The Fair Debt Collection Practices Act explicitly forbids debt collectors from making empty threats and gives consumers some protections against unfair debt collectors.
With a spate of consumers falling behind on bill payments as the coronavirus pandemic remains unchecked, the stage is set for debt collectors to do their act.
You might even have already been contacted by a debt collector who threatened to sue you. However, legally they cannot make empty threats.
The Fair Debt Collection Practices Act explicitly forbids “the threat to take any action that cannot legally be taken or that is not intended to be taken.” This law also outlaws “the use of any false representation or deceptive means to collect or attempt to collect any debt.”
Even then, the Consumer Financial Protection Bureau reports that in the last year its examiners have come across debt collectors that have threatened lawsuits against consumers that they have no intention of pursuing, or that they could not legally file. That being the case, you should be aware of how to deal with such empty threats.
How debt collectors come into the picture
Typically, at the point where you are six months past due on your card payment your lender will decide to take serious action. It could turn to an external debt collector firm to follow up on the debt. The debt collector will then contact you and attempt to collect on the debt.
Your lender could also sell your debt to a debt buyer, which buys the debt at a discounted rate (paying less than what it is worth). Such debt buyers could also hire a debt collector to follow up with the actual process of collecting on the debt.
Before deciding to take legal action to collect, debt collectors typically consider factors such as how old the debt is, the amount of the debt and whether you will be able to pay up on the debt. If the debt amount is low, it may not be worth their time and money to actually take legal action against you.
If you don’t own any real property and don’t have garnishable wages, or in general don’t show any sign of being able to repay the debt, that’s another factor that could stop a debt collector from actually suing you.
And if the debt collector has no tangible proof that you actually owe the money, such as a written contract, that would also be a deterrent to taking actual legal action. The debt collector would also take into account whether the lender is actually interested in pursuing a lawsuit.
See related: Feds crack down on abusive debt collection practices
What to do if a debt collector threatens to sue you
In spite of the FDCPA ban, debt collectors who have weighed all the factors and decided that they are not going to actually sue you may still make an empty threat.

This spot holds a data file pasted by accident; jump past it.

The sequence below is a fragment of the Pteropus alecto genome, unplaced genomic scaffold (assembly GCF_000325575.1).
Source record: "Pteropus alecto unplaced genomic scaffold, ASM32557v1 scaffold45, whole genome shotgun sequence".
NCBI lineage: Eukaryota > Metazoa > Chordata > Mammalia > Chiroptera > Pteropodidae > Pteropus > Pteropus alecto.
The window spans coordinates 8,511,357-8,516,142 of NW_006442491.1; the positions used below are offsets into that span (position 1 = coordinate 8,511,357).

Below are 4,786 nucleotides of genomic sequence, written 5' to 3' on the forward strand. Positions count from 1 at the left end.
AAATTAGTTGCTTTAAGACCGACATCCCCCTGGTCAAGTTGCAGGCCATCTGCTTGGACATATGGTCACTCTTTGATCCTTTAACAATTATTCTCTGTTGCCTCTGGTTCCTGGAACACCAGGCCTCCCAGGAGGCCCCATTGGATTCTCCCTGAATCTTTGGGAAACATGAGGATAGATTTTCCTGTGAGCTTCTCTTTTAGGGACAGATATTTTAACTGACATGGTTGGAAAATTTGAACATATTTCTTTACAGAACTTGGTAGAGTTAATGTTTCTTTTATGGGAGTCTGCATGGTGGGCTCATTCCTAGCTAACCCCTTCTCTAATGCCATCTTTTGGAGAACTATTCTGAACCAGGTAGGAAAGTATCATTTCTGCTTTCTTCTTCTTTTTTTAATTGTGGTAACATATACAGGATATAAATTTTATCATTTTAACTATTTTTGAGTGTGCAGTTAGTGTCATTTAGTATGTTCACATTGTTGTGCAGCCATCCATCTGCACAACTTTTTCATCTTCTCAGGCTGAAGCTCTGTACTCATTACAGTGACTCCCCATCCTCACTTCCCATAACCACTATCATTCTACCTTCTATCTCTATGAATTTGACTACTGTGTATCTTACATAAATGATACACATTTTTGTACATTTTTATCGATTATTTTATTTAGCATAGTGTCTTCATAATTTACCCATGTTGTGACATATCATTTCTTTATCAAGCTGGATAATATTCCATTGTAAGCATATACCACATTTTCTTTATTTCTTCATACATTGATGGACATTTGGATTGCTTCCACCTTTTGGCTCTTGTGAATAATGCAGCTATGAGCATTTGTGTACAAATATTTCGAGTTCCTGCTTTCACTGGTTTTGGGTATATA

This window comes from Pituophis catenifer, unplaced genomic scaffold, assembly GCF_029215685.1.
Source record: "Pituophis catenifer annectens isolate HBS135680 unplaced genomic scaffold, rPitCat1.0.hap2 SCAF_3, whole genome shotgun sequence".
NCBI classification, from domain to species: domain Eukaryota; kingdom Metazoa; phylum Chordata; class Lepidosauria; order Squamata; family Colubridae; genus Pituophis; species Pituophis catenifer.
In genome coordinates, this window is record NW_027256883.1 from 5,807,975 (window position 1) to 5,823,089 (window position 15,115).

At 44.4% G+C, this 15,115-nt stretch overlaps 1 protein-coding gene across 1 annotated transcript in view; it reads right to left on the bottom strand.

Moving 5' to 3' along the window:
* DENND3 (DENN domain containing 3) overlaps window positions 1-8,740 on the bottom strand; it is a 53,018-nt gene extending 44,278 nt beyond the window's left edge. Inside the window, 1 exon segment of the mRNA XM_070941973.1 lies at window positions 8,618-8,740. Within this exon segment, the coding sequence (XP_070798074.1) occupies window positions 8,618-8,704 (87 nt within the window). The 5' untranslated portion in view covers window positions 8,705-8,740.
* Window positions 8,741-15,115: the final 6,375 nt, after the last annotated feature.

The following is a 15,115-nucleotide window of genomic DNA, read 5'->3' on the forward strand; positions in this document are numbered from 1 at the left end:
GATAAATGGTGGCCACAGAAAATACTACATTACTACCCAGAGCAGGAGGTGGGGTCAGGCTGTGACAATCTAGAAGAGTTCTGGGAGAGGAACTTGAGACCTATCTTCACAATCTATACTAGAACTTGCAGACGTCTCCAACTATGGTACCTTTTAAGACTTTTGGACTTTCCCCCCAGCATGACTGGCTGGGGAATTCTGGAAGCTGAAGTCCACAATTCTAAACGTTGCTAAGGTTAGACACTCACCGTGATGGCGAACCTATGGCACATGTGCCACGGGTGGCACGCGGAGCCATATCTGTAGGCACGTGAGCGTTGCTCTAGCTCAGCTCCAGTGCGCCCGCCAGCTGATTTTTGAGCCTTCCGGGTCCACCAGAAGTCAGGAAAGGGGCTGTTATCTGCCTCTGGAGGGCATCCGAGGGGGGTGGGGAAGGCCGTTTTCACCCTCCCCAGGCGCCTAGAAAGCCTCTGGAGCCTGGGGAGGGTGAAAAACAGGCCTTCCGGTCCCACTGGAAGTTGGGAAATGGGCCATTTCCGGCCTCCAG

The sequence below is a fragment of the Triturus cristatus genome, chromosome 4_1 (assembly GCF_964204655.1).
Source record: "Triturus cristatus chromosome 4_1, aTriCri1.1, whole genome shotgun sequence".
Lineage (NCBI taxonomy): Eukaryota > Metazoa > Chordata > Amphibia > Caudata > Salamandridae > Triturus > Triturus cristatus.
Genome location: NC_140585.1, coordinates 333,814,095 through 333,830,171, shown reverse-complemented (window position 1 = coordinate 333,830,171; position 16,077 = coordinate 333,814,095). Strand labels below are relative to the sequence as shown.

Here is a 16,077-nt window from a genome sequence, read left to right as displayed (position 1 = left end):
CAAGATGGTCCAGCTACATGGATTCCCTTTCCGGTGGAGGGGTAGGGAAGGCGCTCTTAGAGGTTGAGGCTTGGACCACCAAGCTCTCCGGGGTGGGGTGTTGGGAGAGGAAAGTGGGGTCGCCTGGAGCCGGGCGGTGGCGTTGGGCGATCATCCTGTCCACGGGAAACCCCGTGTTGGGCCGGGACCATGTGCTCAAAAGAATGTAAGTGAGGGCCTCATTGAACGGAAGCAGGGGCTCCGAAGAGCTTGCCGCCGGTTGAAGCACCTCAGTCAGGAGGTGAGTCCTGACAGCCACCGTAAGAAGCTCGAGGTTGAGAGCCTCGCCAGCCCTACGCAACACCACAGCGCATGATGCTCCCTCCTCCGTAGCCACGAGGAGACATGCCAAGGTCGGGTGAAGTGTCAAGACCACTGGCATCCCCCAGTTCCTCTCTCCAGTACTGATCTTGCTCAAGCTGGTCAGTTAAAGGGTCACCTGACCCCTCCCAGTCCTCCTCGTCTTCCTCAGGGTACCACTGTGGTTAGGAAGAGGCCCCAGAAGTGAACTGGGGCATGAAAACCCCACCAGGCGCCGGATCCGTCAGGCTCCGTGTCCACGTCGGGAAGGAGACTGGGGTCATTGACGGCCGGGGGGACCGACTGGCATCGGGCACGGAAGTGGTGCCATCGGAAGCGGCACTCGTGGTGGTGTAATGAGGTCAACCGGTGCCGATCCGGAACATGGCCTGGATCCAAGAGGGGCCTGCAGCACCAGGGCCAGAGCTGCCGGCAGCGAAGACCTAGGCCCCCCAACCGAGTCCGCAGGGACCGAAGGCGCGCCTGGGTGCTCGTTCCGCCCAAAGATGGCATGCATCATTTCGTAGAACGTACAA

For instance, according to the law firm Friedman Murray, debt collectors could indicate that they “can” sue you. They could say they are referring the debt to a lawyer for “collection action,” or that they are “authorized to proceed with legal action.” They believe that making such threats will scare consumers into coming up with payments.
In an online post, the law office of Paul Mankin advises that when a debt collector threatens to sue you:
- Don’t admit that you owe the money. That way, it is up to the debt collector to prove that you do owe this money. In case they record you saying that you owe the money, or have any other communication from you to that effect, they won’t have to prove your liability in order to get a judgment against you.
- If you don’t believe that the debt is yours, or it’s an account that you have already paid off, ask the debt collector to provide proof of the debt to you.
- Keep a record of your communications with the debt collector. This could include phone calls (for which you should note the time and date of the calls and the name of your contact person), or written communications. That way, you could turn the tables on them and file a lawsuit under the FDCPA if they are violating this law.
- You should also think about consulting with an attorney to get legal advice about your rights and course of action.
There are also specific time limits beyond which you can’t be sued for debt repayment. These statutes of limitation vary by state. Be careful that you don’t make payments on any debt that is past this timeframe since that would reactivate your legal liability.
If you believe that a debt collector is making misrepresentations to you, you could also file a complaint with the Consumer Financial Protection Bureau, the Federal Trade Commission or your state attorney general.
Email me at firstname.lastname@example.org with your credit card-related questions.